Professor Cary Cooper has come up with a term for what I have self-diagnosed; acute post-bank holiday syndrome. New Year’s resolutions already broken, a promised ‘dry’ January and a full inbox. The giddy optimistic new year plans quickly dull in January.
The TV channels fade from the glitter of Strictly Christmas Special to the political fall-out from last year. Usually we can look at politics with a degree of detached interest. We are used to our politicians hitting us with the latest version of what they think will create a better, safer world. But this year will be different. The proposals coming down the track will have a massive impact.
It is very frustrating when the ‘greater powers’ expect (or demand) one thing from employers but then, politics take over and we are expected to operate in systems that work against this achievement. I have recently experienced one such conflict that has made me very concerned for our collective futures.
I realise this isn’t applicable across the country, but there are some areas in the south-east where it is extremely difficult to fill jobs. One of these is an area near Guildford which has a number of pretty villages, low unemployment and limited public transport. Attracting employees to work in a lovely prep school ought to be easy. However, there is a lot on offer – including cash-in-hand linked to the many domestic-related jobs.
Migrants [...] generally do not receive, or expect, benefits so they want and need to work
Despite all these challenges we recently secured the services of a lovely lady. She was a good worker, looked smart, nice manner, loads of common sense and the children liked her. She was a keeper, and living locally, ideal for the post. But three weeks into the job she told us she had to leave. Why? She was going to be £60 a week worse off, with the deductions from her benefits and she just couldn’t afford to work. What?! Are we still saying that we would rather pay people, who want to work, to sit at home because they are better off? I would add, before all the doubters start shouting, that we already pay almost 15% more than the national living wage as well as a number of other benefits that fits with having been in the Sunday Times Top 100 Best Employers list five times. Yet I am told time and time again that a significant proportion of applicants are only applying to comply with the terms of their benefits.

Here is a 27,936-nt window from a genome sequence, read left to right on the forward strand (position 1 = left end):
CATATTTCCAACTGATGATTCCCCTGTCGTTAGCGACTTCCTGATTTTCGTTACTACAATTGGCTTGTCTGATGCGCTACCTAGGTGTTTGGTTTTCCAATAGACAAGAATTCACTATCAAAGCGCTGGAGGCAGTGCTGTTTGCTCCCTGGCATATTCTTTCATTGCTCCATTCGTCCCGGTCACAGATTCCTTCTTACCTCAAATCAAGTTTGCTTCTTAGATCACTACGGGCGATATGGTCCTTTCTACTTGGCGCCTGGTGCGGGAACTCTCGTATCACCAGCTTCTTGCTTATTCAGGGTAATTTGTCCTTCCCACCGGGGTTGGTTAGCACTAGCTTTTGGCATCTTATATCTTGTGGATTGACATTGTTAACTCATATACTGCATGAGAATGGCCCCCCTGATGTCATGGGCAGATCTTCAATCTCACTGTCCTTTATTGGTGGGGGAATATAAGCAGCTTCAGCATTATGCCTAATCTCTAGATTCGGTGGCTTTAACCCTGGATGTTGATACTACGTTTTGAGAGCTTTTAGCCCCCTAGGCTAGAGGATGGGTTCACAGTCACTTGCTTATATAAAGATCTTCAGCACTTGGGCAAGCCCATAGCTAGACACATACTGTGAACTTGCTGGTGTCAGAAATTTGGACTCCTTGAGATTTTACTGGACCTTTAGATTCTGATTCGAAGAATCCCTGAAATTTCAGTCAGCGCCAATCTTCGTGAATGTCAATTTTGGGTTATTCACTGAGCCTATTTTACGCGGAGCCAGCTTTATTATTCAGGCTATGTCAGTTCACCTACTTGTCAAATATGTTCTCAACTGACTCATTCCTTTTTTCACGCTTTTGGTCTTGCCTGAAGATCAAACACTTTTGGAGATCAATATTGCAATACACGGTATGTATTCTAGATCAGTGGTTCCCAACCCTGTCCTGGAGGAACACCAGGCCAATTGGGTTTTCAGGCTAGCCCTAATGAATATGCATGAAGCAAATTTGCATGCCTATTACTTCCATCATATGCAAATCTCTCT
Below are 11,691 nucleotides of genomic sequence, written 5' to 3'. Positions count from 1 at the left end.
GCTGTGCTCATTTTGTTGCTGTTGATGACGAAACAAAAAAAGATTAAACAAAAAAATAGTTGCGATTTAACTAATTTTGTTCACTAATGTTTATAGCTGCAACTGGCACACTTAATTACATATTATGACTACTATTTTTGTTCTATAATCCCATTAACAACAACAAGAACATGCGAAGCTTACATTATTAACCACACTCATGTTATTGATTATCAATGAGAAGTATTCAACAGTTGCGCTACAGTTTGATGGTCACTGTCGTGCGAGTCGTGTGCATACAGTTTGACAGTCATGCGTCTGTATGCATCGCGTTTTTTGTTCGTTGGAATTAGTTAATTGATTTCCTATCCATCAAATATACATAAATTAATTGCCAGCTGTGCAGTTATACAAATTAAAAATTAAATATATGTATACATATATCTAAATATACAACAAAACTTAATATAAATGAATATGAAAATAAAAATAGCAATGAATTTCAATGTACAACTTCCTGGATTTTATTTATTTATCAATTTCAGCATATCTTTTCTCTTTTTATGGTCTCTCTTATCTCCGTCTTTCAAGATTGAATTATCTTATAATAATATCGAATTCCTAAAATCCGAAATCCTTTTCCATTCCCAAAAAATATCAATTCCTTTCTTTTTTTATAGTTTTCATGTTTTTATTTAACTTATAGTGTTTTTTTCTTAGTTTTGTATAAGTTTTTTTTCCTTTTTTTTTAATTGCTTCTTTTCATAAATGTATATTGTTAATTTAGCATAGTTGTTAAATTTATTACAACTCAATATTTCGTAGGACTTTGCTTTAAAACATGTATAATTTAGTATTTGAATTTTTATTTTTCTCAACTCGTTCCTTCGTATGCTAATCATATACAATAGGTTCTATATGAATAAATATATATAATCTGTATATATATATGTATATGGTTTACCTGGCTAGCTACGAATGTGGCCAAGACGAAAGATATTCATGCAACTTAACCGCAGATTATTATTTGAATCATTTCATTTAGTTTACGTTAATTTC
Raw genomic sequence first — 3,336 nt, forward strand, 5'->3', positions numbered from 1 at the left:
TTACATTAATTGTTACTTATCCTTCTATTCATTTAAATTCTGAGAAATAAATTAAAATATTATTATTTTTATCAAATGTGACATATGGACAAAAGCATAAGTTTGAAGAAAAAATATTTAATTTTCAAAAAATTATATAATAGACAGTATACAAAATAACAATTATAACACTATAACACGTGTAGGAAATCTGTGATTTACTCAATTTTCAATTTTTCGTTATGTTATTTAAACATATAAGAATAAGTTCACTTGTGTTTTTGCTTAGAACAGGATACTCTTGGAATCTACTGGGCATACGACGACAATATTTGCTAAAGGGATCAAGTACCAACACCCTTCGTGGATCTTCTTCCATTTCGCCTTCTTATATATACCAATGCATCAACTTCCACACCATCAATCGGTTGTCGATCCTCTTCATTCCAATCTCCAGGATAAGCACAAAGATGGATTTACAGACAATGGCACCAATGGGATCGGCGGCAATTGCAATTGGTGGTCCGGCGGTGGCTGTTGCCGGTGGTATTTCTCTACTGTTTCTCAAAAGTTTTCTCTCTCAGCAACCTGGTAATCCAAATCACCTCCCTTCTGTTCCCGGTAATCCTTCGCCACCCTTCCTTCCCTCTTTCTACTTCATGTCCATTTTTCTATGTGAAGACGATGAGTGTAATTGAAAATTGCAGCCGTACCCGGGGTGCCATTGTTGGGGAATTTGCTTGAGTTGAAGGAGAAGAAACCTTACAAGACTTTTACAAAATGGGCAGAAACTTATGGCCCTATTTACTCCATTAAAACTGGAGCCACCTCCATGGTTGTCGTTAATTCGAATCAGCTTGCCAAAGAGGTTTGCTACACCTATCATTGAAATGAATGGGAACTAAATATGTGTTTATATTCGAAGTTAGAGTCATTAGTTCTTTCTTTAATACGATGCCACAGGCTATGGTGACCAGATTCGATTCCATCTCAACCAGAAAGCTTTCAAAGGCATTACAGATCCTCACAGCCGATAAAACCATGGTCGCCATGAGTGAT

At a recent British Hospitality Association (BHA) meeting we discussed the future impact on employment post-Brexit. The BHA informed us that one of the key achievements the present government wants to deliver on is controlled migration. Any future visa arrangement is likely to hit hardest on unskilled jobs. It is easier to, politically, create restrictions here than, say, in those professions that require a high level of skills. So, according to the BHA, the potential outcome on the hospitality industry could be ‘catastrophic’.
Many industries will be wanting to employ people from the same pool. Migrants, they told us, generally do not receive, or expect, benefits so they want and need to work. We employ a significant number of first generation immigrants, which is common in our industry. We have some fabulous long-term employees from this group who we have subsequently trained as chefs or progressed into management. (We have similarly developed more mature British-born employees who came out of our education system with few work skills). It is likely that those already here will be able to stay. But their money is now buying significantly fewer euros and the benefit of being in Britain has reduced. But, post Brexit, those moving back to their homeland, or elsewhere, will not be replaced.
And if that wasn’t enough, we face the apprenticeship levy in April. Another level of bureaucracy to deal with. I’m sure I will feel better after some leftover mince pies and those last few chocolates – purely for medicinal purposes!
Sue Parfett is Managing Partner of independent schools’ caterer, The Brookwood Partnership, part of CH&Co Group.